Atupala, That sounds like a topic we could cover. Whether we could do it in a week is doubtful.

  6. mac
    May 28, 2014 at 2:21 am

    Hi Can you please help me translate boma ya fika to english?

    Thank you

    • JS
      May 30, 2014 at 2:01 am

      Hi Mac,
      Boma yafika = The government is here.

      • mac
        May 30, 2014 at 4:32 am

        Thank you for your reply. If this was said to someone, would this be an insult?

  7. Gideon
    February 9, 2014 at 8:13 pm

    I have a friend who is originally from Kitwe. I’ve been successful in translating some words using this site. My friend has no idea how I am translating. He responded to me with “Iyo Gideon mune uli munandi wachishinka. Mfwile fye nakusenda Ku Zambia Ku vacation”. What did he say to me?

    • JS
      February 9, 2014 at 9:22 pm

      Hi Gideon,
      “Iyo Gideon mune” = “Well, Gideon my friend”
      “uli munandi wachishinka” = “You are a true friend”
      “Mfwile fye nakusenda” = “I should just take you with me”
      “ku Zambia ku vacation” = “to Zambia on vacation.”

  8. Crystal83
    January 19, 2014 at 4:35 am

    How do u say Crystal in bemba thak u

  9. obnurse1245
    January 5, 2014 at 12:35 pm

    Ba Editor,
    What does kangala in English?

    Natotela,
    Corrie

    • JS
      January 10, 2014 at 1:20 am

      Hi,
      Kangala could be a noun or it could mean “Player.” Not sure.

  10. Catherine
    December 4, 2013 at 3:36 pm

    Hello!
    I always thought Kia Mena meant my house. Is that correct?

  11. melanie_moots@icloud.com
    December 4, 2013 at 10:36 am

    hi can you please translate the following words for me?

    hour

    couple (man & woman)

    Cement Concrete

    Cloth/Shoes/Accessories

    Colonial

    Composition

    concrete

    deposit

    minute

    second

    natasha
    mutale

  12. Corrie
    November 16, 2013 at 6:17 pm

    Ba Editor,

    What does mwandi chalishupa mean?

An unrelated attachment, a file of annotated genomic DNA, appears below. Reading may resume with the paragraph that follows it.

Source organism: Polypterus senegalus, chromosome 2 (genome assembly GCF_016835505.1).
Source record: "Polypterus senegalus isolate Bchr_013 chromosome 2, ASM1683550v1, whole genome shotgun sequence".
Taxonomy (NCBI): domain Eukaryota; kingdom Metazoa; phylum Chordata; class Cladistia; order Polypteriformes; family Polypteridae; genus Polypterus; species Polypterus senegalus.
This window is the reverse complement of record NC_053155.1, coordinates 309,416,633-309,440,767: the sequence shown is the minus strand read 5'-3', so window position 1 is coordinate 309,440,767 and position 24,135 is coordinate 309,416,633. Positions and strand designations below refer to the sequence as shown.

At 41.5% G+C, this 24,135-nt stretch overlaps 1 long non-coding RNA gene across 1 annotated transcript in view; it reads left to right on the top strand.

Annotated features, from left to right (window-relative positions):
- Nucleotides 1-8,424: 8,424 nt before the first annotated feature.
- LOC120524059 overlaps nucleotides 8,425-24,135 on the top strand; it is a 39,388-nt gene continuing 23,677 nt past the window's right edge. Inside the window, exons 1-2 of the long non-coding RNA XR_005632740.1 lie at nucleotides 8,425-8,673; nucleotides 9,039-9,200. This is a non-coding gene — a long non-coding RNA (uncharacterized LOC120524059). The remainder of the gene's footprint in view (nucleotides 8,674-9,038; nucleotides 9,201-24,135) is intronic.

Natotela

    • JS
      January 23, 2014 at 9:03 am

      Hi Corie,
      “Mwandi chalishupa” means “It is difficult”

  13. Sus J Heden
    October 26, 2013 at 12:08 pm

    Hello! I have a question about a zambian proverb I’ve heard, but sadly forgotten about. What is the origin and the meaning of “Icikwanka bacimwena kumampalanya” in your opinion? Love your site and best regards, Sus.

  14. Will
    September 15, 2013 at 3:01 am

    Hello JS I would love to learn the Bemba language for i would like to visit Zambia as well soon so i know what i am saying when i go if you can please email me would be great thanks.

    • JS
      September 15, 2013 at 6:05 pm

      Hi Will,
      I sent you a message as you requested.

  15. August 31, 2013 at 8:30 pm

    Hello John,

    I have a few ideas about things which could be done with dictionaries – your own English-Bemba dictionary, and also some old Nyanja dictionaries on the Web Archive, if you would like to send me an e-mail.

    Best wishes,
    Caoimhín Ó Donnaíle

    • JS
      September 8, 2013 at 10:36 pm

      Hi Caoimhín,
      Thanks for your message.
      I have sent you a Private Message.

  16. patrick salasini
    June 19, 2013 at 2:00 pm

    nde fwaya ukubomba naimwe mukwai

    • JS
      June 21, 2013 at 6:24 am

      Ba Salasini,
      We are always looking for people who are keen to work with us.
      We have sent you a Personal Message by email. Please check your Junk folder if you have not yet seen it.
      Thanks.

      • Andrew-Knox
        June 21, 2013 at 3:25 pm

        awesome, I just emailed you a few minutes ago and just realised you have made this post. Cool looks like I just came here at the right time 🙂

        • JS
          July 1, 2013 at 9:34 am

          Andrew,
          Thanks for your email response. I will Skype you.